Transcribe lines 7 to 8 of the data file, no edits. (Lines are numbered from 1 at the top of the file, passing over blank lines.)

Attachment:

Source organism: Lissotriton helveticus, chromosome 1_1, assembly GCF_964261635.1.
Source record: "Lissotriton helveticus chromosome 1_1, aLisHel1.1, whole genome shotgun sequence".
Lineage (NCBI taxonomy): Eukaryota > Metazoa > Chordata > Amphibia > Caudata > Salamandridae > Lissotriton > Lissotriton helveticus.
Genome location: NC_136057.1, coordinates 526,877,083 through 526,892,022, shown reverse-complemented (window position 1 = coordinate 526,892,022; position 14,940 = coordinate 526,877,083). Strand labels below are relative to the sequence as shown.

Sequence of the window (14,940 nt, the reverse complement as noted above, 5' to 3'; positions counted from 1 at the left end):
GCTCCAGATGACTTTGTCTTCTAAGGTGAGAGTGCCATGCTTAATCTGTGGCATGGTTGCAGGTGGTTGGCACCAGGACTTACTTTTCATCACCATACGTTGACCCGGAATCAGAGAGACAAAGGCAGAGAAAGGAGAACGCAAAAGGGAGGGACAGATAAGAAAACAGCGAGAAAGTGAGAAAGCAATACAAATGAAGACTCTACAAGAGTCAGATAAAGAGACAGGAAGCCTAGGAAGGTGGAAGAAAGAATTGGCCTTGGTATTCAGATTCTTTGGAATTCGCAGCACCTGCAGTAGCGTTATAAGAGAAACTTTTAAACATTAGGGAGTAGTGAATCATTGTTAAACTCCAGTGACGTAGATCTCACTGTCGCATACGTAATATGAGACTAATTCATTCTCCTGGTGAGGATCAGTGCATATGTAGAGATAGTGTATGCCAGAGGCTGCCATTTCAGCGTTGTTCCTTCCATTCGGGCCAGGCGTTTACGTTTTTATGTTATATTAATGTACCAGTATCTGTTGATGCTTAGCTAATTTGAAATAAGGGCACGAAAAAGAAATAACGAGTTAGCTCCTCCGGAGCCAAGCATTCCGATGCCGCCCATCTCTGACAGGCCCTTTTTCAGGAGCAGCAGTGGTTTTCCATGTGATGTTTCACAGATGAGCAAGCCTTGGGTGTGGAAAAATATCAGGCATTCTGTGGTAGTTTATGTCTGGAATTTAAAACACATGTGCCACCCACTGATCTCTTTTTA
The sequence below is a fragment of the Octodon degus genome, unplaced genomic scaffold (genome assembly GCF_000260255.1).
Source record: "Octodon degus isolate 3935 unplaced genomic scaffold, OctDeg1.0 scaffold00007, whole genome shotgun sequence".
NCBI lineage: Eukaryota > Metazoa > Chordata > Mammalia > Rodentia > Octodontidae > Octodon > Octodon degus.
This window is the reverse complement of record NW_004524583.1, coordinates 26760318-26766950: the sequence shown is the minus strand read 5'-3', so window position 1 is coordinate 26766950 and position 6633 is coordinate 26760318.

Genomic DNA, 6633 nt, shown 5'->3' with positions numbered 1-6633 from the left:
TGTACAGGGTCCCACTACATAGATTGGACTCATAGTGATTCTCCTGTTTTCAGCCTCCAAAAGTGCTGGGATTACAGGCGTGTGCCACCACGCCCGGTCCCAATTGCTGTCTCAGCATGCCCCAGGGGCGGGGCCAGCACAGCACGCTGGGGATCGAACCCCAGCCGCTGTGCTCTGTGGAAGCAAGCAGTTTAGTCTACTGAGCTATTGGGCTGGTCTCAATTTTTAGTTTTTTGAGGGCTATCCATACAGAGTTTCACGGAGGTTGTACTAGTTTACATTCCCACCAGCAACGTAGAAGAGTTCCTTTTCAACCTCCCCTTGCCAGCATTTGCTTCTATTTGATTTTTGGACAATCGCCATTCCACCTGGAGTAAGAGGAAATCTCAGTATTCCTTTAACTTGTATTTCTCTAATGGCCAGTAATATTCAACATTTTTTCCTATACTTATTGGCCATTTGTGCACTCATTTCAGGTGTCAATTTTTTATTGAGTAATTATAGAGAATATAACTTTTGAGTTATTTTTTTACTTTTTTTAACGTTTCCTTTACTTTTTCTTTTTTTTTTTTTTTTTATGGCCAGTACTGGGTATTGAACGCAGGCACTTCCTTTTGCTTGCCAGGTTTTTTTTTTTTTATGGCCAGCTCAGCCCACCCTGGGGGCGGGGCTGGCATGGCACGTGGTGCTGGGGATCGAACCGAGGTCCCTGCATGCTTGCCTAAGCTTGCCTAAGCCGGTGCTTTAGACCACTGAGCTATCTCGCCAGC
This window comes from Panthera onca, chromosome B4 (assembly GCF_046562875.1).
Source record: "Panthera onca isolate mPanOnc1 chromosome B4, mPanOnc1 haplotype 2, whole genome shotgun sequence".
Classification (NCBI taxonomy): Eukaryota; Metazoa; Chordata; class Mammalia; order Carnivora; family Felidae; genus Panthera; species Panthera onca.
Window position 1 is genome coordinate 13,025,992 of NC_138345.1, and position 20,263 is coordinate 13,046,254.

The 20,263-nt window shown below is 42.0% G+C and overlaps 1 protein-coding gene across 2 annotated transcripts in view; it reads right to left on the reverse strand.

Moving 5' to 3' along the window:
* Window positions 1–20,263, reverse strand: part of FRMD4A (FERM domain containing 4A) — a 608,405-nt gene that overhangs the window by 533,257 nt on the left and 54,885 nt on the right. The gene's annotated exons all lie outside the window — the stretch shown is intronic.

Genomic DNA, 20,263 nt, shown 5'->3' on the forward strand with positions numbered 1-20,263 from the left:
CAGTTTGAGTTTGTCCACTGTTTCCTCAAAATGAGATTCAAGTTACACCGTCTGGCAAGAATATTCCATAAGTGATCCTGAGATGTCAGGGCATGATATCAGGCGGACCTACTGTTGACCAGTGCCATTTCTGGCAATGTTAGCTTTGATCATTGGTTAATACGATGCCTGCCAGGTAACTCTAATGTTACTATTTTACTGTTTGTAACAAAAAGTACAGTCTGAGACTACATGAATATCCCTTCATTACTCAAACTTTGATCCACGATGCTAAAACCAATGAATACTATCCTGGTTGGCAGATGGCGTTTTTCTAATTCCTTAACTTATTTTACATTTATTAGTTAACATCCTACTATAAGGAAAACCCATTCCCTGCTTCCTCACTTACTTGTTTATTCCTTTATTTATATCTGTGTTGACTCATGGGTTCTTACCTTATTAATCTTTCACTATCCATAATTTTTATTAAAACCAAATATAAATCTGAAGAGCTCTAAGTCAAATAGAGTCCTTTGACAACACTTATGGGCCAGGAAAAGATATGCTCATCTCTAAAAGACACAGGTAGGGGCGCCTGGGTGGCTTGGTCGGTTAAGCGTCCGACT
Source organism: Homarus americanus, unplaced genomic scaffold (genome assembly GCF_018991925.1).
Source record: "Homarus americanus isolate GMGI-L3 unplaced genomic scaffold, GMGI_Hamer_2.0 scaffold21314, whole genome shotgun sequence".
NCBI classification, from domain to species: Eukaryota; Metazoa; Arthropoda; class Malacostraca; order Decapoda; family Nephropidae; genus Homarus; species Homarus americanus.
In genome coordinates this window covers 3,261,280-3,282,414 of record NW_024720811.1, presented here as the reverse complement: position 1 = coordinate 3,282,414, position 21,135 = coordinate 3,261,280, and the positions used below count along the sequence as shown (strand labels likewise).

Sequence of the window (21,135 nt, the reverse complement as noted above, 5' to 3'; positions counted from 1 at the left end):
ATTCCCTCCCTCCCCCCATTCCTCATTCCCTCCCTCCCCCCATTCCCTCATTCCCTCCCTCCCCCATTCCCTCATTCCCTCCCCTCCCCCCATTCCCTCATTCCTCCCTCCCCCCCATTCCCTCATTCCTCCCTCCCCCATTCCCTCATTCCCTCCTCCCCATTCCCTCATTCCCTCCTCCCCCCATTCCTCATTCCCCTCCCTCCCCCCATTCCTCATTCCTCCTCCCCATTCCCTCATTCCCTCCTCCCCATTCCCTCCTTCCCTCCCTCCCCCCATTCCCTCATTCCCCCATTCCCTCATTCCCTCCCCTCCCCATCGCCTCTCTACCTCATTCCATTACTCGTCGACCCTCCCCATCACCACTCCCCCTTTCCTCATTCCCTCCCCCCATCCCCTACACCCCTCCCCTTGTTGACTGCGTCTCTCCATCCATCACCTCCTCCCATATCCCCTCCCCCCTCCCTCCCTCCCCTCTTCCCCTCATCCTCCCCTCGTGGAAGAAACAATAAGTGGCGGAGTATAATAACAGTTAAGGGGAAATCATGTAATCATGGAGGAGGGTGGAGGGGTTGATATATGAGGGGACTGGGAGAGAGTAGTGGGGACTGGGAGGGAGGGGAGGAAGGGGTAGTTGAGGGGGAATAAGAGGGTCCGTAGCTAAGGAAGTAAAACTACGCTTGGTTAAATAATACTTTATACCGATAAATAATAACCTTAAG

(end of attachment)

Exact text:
The sequence below is a fragment of the Octodon degus genome, unplaced genomic scaffold (genome assembly GCF_000260255.1).
Source record: "Octodon degus isolate 3935 unplaced genomic scaffold, OctDeg1.0 scaffold00007, whole genome shotgun sequence".